You Can Find This Advisor On Google+, Sorry Twitter (Facebook, You Suck)

Nathan GehringEditor’s Note: Nathan is an Associate Planner at KeatsConnelly, the largest cross-border wealth management firm in North America that specializes in helping Canadians and Americans realize their dream of a cross-border lifestyle. Nathan has been an active participant in the financial advisor social media community for several years and loves meeting other like-minded advisors virtually. Circle him on Google+ and, if you must, follow him on Twitter @nathangehring.

 

In the financial advisor community, Social Media is a seemingly never-ending debate. How do I use it in my practice? Isn’t it a waste of time? Can I understand it? How do I keep up with the constant changes?

Right now, it’s Pinterest. A few months ago it was Google+. One of the most common refrains was “I just don’t have time for another platform.”

It’s a legitimate question: Why do we adopt a new platform, how do we find the time and when is enough enough?

G+ Day


Recently, Mike Barrad of Morningstar Inc. suggested technophile advisor Russ Thornton and I try a little experiment: A single day when we only use Google+… no Twitter, no LinkedIn, no Facebook. The three of us had discussed how much we enjoyed Google+ and wished everyone else would just start using it more. We invited others to join G+ Day and had about a dozen other participants.

I learned a few things about my social media preferences on that day. First, I really love Google+ as a social media platform. It’s just better. Second, Twitter is noisy! And it was nice not having that noise.

So I Dumped Twitter…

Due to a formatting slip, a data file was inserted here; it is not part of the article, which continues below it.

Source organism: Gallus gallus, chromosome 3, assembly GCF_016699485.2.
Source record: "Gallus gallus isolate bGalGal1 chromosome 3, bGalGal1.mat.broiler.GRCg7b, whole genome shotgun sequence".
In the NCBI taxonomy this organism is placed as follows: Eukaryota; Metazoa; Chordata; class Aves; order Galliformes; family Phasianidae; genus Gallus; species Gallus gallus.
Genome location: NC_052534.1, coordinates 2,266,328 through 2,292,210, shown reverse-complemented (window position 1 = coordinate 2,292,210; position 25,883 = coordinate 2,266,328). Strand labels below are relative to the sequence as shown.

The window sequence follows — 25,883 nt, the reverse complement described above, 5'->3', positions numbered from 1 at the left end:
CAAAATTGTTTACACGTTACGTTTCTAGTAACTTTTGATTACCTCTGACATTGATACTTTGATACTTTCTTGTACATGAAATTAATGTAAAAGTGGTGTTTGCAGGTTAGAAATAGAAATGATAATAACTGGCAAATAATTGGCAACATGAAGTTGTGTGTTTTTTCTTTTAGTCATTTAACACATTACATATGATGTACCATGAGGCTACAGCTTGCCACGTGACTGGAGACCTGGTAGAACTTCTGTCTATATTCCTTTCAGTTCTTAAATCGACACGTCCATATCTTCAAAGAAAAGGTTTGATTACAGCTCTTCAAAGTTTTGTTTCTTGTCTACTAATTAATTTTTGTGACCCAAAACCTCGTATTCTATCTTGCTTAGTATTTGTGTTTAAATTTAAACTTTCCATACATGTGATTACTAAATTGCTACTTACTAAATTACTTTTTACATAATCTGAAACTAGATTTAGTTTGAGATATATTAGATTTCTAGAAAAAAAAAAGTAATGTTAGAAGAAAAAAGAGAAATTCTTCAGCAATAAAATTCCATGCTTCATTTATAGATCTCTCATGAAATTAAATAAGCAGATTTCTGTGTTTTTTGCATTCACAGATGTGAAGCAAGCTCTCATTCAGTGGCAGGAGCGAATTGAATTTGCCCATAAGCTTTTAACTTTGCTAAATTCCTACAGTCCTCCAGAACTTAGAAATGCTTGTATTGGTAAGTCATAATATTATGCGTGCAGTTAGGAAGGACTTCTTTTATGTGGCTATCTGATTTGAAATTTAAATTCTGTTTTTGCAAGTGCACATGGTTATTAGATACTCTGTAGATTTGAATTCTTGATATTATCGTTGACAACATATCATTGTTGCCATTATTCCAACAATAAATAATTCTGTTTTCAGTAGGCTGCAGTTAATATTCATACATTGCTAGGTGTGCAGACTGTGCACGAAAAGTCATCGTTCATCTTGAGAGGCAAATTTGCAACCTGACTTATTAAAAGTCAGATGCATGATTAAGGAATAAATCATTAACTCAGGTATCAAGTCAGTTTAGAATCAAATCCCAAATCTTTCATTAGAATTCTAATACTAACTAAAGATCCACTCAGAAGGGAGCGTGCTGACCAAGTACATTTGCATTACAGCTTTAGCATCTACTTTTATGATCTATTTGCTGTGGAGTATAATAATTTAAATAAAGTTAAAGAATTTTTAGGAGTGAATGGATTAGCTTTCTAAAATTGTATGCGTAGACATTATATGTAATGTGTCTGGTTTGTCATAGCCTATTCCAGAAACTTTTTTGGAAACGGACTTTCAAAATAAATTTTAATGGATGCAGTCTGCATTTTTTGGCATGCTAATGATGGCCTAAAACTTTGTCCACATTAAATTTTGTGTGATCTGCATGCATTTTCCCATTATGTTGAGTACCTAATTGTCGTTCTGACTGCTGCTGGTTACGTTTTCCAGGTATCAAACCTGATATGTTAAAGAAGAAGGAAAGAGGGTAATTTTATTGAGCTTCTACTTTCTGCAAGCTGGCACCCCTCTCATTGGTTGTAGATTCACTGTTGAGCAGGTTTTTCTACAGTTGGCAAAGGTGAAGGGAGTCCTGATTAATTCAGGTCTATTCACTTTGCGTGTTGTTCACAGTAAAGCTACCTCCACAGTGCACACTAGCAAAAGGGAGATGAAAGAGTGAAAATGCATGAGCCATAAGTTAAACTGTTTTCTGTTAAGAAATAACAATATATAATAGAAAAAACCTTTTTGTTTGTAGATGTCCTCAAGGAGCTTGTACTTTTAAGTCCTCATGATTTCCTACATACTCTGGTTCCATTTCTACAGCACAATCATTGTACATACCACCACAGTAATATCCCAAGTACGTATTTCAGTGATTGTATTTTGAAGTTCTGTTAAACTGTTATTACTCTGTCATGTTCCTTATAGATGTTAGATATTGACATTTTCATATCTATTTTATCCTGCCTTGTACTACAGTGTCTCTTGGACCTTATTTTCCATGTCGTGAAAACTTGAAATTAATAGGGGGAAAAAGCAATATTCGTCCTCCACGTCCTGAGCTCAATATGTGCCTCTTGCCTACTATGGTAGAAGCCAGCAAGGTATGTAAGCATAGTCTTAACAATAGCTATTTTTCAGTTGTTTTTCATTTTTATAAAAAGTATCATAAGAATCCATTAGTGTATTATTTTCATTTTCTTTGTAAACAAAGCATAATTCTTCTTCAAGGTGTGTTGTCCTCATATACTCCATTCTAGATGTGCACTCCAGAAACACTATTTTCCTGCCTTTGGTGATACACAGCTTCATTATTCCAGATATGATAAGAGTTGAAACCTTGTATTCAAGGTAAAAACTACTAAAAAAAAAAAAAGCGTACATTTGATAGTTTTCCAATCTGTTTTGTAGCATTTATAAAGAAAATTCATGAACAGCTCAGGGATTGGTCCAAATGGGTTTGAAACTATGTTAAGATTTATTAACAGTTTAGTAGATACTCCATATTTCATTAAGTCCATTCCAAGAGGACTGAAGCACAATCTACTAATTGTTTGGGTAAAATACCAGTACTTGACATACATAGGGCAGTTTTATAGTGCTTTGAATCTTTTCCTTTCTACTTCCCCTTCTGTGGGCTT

I love Twitter. It is STILL my favorite social media platform. It’s where I’ve made the most meaningful connections and spent the most time. It has offered me the most reward for my efforts. And I still needed to dump it.

Twitter’s greatest strength is also its greatest weakness. Twitter is fast. News moves at lightning speed, and Twitter is great for news. You can learn about a breaking piece of news an hour before it hits any major media outlet. It offers the world in real time. But Twitter is also incredibly noisy. So much interesting and fun and engaging information flowed over my stream… I wanted to read it all. I wanted to click every link.

And that’s why it was time to dump Twitter.

Google+ To The Rescue

So I decided to date Google+ for a while instead.

There were a few key reasons I chose to move to Google+ which may answer some of the questions advisors have raised about social media. There are three in particular to highlight:

  1. Focus – I have a finite amount of time I can commit to social media. With G+ I can follow anybody I want, much like Twitter. I can also get much of the same information as on Twitter. Google+’s circles allow me to narrow who I’m watching in an instant. I recently created a circle I named the “Circle of Consideration.” These are people who I want to check out, but I don’t necessarily want cluttering my stream. I review the circle weekly, stop following people I didn’t find fit my needs well and move those I want to continue to follow into one of my permanent circles.